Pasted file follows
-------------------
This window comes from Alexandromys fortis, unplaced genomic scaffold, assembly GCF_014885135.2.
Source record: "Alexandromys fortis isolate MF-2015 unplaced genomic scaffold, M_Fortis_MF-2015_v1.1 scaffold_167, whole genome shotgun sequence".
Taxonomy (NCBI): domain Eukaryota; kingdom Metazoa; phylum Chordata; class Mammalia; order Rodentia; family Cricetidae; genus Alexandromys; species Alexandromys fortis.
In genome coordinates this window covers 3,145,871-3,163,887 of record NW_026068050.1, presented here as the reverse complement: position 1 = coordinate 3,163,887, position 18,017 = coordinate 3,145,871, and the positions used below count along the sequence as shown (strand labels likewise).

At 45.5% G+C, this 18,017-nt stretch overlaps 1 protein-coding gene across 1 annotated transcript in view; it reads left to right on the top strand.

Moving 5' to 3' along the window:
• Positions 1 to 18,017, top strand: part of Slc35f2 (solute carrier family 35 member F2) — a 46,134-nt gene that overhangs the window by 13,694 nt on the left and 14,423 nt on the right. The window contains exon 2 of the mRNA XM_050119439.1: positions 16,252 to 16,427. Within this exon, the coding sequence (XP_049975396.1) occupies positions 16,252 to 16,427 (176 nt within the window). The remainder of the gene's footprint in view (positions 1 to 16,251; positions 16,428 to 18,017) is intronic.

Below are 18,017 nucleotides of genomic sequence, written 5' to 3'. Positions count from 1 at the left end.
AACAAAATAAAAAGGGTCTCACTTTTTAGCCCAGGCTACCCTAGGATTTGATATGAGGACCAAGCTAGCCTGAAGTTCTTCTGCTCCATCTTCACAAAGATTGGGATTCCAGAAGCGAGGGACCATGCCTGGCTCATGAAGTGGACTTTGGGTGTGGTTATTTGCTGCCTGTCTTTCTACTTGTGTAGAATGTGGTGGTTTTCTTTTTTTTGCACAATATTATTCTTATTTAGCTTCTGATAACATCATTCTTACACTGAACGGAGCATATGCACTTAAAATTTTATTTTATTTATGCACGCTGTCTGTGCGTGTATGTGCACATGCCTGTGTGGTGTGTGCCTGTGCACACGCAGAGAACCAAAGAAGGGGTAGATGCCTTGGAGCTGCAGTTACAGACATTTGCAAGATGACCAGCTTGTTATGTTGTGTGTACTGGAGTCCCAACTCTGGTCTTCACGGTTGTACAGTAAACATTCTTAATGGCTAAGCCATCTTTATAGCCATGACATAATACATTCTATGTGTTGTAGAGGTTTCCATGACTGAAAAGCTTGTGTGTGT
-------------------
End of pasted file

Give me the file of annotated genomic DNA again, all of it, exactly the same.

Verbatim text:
This window comes from Alexandromys fortis, unplaced genomic scaffold, assembly GCF_014885135.2.
Source record: "Alexandromys fortis isolate MF-2015 unplaced genomic scaffold, M_Fortis_MF-2015_v1.1 scaffold_167, whole genome shotgun sequence".
Taxonomy (NCBI): domain Eukaryota; kingdom Metazoa; phylum Chordata; class Mammalia; order Rodentia; family Cricetidae; genus Alexandromys; species Alexandromys fortis.
In genome coordinates this window covers 3,145,871-3,163,887 of record NW_026068050.1, presented here as the reverse complement: position 1 = coordinate 3,163,887, position 18,017 = coordinate 3,145,871, and the positions used below count along the sequence as shown (strand labels likewise).

At 45.5% G+C, this 18,017-nt stretch overlaps 1 protein-coding gene across 1 annotated transcript in view; it reads left to right on the top strand.

Moving 5' to 3' along the window:
• Positions 1 to 18,017, top strand: part of Slc35f2 (solute carrier family 35 member F2) — a 46,134-nt gene that overhangs the window by 13,694 nt on the left and 14,423 nt on the right. The window contains exon 2 of the mRNA XM_050119439.1: positions 16,252 to 16,427. Within this exon, the coding sequence (XP_049975396.1) occupies positions 16,252 to 16,427 (176 nt within the window). The remainder of the gene's footprint in view (positions 1 to 16,251; positions 16,428 to 18,017) is intronic.

Below are 18,017 nucleotides of genomic sequence, written 5' to 3'. Positions count from 1 at the left end.
AACAAAATAAAAAGGGTCTCACTTTTTAGCCCAGGCTACCCTAGGATTTGATATGAGGACCAAGCTAGCCTGAAGTTCTTCTGCTCCATCTTCACAAAGATTGGGATTCCAGAAGCGAGGGACCATGCCTGGCTCATGAAGTGGACTTTGGGTGTGGTTATTTGCTGCCTGTCTTTCTACTTGTGTAGAATGTGGTGGTTTTCTTTTTTTTGCACAATATTATTCTTATTTAGCTTCTGATAACATCATTCTTACACTGAACGGAGCATATGCACTTAAAATTTTATTTTATTTATGCACGCTGTCTGTGCGTGTATGTGCACATGCCTGTGTGGTGTGTGCCTGTGCACACGCAGAGAACCAAAGAAGGGGTAGATGCCTTGGAGCTGCAGTTACAGACATTTGCAAGATGACCAGCTTGTTATGTTGTGTGTACTGGAGTCCCAACTCTGGTCTTCACGGTTGTACAGTAAACATTCTTAATGGCTAAGCCATCTTTATAGCCATGACATAATACATTCTATGTGTTGTAGAGGTTTCCATGACTGAAAAGCTTGTGTGTGT